Nick and Alex are titled members of the German aristocracy and have been best friends since childhood as they have grown into men with families of their own. They are accustomed to lives of luxury on their Bavarian estates. Everything Nick knows changes after the Nuremberg Laws are passed and as Hitler's ideals take greater sway over the German people. A secret that his father has kept from him his entire life forces him to take his sons and flee to America to save themselves from labor camps. To get there, he takes a job with the Ringling Brothers Barnum and Bailey Circus based in Sarasota, Florida with a horse act. Alex generously allows Nick to take some of his famous Lipizzaner and Arabian horses and teaches him the basics of training them for show. Eventually, under the name Nick Bing, Nick and his star Lipizzaner, Pegasus, become a star attraction at the circus. Nick also finds love with a tight-rope walker named Christianna who is half his age.
Pegasus is the second novel I've read by Danielle Steel. I wasn't planning on reading another, but a book club I'm in is reading the novel, so, of course, I had to check it out. Honestly, I preferred Echoes, the first book I read. Her newest novel just feels too over-arching and I would have liked to read a more focused story on Nick himself during wartime (at least once he gets to America, that is). If the story were more focused, I believe it could also be much more interesting as a whole. I didn't actually begin to get interested in the story until about twenty pages in when Nick learns the truth about his mother. I would have actually liked to get a full book on that - that could have been a very interesting Downton Abbey-esque story of scandal and coercion. I would have liked to see a more detailed account of the circus, as well.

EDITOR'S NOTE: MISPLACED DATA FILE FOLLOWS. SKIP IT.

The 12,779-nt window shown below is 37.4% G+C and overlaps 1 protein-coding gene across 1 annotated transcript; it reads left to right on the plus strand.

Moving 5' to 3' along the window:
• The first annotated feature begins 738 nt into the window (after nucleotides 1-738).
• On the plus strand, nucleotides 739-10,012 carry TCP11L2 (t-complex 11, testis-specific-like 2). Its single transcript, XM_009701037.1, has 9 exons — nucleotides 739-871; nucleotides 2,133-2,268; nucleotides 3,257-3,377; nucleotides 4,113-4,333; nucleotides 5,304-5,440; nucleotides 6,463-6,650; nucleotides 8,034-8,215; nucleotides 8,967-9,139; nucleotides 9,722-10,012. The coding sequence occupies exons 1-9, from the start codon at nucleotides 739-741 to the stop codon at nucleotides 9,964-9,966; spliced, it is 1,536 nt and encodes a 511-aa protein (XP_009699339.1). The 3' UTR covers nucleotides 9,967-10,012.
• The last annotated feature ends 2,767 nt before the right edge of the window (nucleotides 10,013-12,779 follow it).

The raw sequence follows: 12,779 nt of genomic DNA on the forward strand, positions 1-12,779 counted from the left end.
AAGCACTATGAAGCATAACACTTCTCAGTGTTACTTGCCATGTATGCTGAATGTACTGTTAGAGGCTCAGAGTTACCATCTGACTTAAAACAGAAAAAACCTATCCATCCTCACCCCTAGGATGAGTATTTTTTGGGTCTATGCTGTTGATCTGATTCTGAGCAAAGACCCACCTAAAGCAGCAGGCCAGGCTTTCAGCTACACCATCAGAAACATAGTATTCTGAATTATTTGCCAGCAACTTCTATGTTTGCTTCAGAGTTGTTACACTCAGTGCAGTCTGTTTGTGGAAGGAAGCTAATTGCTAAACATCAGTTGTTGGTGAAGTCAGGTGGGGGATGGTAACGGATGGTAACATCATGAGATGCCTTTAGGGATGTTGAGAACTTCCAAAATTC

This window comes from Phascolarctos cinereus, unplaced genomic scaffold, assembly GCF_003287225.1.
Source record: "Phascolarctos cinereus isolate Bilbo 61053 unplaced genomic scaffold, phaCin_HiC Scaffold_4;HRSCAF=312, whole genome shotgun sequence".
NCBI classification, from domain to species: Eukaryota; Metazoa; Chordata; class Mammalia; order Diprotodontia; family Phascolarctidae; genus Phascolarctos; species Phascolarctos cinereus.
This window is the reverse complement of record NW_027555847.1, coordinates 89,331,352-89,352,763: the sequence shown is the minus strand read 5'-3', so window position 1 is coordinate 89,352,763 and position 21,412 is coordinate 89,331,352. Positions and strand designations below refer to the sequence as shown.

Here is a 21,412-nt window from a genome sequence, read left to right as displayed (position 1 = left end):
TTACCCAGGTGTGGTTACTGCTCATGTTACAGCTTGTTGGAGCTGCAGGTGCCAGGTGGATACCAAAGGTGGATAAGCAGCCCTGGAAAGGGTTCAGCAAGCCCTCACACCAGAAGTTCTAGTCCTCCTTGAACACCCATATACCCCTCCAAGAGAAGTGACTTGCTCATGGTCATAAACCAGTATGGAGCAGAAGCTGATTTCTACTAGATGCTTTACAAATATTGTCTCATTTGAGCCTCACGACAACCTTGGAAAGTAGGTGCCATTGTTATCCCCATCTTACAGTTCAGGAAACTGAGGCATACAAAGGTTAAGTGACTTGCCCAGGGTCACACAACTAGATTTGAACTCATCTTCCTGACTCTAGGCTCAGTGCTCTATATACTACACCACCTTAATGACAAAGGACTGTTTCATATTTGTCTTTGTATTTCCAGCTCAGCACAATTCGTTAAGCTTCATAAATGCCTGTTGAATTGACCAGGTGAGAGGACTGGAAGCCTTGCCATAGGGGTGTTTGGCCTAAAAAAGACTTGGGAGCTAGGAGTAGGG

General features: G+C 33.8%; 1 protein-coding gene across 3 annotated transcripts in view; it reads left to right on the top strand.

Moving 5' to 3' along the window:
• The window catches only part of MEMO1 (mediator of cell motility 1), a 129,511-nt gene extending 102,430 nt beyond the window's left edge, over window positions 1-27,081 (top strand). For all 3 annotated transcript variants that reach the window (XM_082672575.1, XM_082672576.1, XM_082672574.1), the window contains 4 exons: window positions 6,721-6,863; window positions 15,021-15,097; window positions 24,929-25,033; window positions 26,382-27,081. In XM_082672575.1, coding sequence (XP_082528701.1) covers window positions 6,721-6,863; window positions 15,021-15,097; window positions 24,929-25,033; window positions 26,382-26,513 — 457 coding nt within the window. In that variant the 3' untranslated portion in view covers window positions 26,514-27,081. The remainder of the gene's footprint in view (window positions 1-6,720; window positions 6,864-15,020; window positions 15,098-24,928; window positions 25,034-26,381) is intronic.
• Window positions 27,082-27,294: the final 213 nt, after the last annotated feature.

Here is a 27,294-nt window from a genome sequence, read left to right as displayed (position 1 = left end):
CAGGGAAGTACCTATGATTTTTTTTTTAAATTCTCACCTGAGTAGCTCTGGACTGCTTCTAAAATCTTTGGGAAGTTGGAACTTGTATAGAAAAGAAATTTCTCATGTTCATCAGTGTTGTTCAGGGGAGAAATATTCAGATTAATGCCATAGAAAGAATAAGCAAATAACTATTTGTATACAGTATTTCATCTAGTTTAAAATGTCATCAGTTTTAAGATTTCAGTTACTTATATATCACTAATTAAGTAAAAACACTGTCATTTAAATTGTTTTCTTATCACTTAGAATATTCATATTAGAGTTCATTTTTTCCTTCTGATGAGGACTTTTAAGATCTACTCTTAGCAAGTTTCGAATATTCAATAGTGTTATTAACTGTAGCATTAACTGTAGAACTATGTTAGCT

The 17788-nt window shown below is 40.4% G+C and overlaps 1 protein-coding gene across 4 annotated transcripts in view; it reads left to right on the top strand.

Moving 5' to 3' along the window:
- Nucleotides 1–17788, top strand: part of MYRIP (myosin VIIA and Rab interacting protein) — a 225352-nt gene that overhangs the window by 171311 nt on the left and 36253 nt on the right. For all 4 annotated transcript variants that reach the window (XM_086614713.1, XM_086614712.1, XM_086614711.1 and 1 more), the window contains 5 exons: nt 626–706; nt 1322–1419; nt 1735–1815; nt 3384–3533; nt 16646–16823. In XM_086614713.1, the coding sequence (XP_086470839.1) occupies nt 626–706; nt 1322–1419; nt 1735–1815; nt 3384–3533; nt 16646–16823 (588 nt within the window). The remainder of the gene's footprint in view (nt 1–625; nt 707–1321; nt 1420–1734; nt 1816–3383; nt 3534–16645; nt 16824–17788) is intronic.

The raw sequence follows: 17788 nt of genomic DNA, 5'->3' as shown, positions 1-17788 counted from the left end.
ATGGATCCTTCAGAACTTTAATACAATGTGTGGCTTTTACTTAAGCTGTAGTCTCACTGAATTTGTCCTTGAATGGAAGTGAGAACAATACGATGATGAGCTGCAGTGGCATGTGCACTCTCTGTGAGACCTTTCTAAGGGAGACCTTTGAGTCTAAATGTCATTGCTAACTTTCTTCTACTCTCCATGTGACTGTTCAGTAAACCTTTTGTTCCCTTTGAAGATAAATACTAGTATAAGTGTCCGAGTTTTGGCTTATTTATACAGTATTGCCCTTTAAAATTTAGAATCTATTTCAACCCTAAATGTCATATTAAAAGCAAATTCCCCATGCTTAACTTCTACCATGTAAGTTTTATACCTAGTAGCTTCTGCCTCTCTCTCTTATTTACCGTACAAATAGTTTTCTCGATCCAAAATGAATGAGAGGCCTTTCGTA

As for the characters of Nick and Christianna and the rest of the cast, they're alright (if a bit one-dimensional), but none of really stood out to me. I just wasn't invested in them. The romance between Nick and Christianna was sweet, but it seems like every ten seconds he's telling her what she can and cannot do in regards to her act, and that got old fast. And, the 22 year age gap is just a little too much for me, especially when Nick has children just slightly younger than his love interest. The ending of the novel is rushed to tie things up too neatly by condensing approximately sixty years of family history in the final chapter or so.
Overall, I found Pegasus to be boring and predictable, suffering from far to much telling rather than showing. But, hey, it does have a beautiful horse on the cover! If Pegasus were a shorter, more tightly woven, character-driven novel that could show me the struggles the characters face and actually make me care, then I probably would have rated it much higher. Even a book that focused on the history (fictional or real) of Ringling Brothers Barnum and Bailey Circus would have received a better rating. If you generally enjoy the formula that has made Danielle Steel famous, Water for Elephants by Sara Gruen, or like horses, you may also like Pegasus. My suggestion: Skip Pegasus altogether and read Water For Elephants instead, or even watch the movie because it's actually pretty good.
Note: Is it just me or did anyone else think of Shadowfax, the lord of all horses, when they saw the cover for the first time?
I read this hardcover from January 16 - 19, 2015 and my review is also on Goodreads.